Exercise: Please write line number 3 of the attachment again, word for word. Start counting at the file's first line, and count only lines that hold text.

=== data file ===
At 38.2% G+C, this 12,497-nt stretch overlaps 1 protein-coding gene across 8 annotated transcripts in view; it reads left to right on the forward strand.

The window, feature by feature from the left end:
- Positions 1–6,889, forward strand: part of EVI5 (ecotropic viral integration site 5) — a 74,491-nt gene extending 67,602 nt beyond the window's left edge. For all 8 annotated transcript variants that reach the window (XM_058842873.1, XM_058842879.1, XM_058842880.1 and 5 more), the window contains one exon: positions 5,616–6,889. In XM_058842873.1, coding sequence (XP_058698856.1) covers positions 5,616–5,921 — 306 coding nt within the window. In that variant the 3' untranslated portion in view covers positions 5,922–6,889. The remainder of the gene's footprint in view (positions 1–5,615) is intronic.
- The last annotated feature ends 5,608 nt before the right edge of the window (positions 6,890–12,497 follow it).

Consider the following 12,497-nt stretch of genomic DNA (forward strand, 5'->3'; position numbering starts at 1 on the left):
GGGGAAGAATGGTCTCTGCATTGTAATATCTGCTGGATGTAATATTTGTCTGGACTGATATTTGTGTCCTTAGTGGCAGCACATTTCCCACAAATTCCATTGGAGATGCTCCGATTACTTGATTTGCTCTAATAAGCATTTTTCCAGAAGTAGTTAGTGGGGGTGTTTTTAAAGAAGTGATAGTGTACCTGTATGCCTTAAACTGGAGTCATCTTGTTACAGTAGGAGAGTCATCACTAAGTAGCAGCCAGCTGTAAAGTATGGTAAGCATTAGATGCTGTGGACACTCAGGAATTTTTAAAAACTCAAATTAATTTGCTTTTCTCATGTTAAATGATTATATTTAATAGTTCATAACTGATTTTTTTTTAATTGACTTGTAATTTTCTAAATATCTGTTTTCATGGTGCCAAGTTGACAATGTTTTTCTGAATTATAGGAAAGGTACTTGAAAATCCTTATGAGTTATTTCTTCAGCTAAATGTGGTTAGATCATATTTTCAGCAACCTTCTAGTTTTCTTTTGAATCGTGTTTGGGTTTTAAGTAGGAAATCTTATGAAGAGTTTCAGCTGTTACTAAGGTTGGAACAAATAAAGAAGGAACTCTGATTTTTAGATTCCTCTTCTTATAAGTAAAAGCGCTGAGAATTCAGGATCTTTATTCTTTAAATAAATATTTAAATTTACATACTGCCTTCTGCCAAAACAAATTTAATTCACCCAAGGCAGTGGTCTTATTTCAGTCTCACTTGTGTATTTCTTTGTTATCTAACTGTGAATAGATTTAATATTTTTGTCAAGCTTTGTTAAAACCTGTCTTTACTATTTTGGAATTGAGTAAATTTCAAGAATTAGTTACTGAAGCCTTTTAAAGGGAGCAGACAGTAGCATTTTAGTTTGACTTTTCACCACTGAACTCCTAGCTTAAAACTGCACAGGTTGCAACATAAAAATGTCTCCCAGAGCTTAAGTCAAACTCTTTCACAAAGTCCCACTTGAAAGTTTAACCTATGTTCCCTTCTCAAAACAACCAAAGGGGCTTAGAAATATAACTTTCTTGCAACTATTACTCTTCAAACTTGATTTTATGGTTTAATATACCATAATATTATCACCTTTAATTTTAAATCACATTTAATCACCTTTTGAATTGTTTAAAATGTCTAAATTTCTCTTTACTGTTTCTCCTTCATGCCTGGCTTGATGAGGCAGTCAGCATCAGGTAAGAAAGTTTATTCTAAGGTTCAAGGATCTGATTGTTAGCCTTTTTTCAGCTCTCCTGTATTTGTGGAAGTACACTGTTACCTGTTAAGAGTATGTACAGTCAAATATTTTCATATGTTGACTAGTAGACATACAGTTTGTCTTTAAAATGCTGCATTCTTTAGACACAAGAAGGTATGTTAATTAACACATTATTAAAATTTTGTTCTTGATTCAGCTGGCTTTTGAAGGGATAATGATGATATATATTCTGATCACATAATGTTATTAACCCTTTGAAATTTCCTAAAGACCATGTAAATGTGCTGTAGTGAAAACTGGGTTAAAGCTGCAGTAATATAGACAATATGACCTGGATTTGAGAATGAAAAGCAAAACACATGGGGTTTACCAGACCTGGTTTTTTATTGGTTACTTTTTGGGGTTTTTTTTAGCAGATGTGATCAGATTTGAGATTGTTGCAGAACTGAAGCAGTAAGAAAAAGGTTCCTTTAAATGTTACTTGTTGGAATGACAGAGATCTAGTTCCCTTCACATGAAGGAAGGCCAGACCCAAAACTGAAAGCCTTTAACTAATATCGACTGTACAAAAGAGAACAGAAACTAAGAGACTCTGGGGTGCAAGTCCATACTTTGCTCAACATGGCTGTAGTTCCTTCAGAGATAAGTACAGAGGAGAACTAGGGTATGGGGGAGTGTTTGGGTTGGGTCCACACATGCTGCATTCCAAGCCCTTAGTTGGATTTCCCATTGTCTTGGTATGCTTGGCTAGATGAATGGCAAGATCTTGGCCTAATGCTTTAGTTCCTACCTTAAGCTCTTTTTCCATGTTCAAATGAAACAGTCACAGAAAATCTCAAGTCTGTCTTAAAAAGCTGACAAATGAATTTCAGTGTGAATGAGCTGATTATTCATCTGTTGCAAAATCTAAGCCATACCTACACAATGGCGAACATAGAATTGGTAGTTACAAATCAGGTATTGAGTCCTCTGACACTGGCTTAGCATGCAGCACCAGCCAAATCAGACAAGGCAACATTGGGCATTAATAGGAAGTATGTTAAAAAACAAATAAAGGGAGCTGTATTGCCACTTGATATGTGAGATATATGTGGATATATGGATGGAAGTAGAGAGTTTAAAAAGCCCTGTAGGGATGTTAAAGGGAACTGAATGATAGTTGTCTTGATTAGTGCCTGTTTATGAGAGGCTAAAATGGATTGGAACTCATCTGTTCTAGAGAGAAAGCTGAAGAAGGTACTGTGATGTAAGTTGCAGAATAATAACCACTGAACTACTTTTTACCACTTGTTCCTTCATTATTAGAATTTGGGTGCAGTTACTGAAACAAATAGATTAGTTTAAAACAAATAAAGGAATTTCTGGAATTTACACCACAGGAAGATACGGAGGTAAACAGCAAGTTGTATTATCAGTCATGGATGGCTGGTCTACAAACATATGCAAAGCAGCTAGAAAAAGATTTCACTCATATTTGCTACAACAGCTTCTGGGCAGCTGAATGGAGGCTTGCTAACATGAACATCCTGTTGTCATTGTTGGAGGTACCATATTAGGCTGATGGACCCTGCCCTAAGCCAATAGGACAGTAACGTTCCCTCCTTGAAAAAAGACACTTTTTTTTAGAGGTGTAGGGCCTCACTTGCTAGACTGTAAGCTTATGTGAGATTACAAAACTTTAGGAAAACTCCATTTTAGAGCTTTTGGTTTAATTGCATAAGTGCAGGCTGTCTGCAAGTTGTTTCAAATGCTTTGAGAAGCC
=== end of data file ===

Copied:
- Positions 1–6,889, forward strand: part of EVI5 (ecotropic viral integration site 5) — a 74,491-nt gene extending 67,602 nt beyond the window's left edge. For all 8 annotated transcript variants that reach the window (XM_058842873.1, XM_058842879.1, XM_058842880.1 and 5 more), the window contains one exon: positions 5,616–6,889. In XM_058842873.1, coding sequence (XP_058698856.1) covers positions 5,616–5,921 — 306 coding nt within the window. In that variant the 3' untranslated portion in view covers positions 5,922–6,889. The remainder of the gene's footprint in view (positions 1–5,615) is intronic.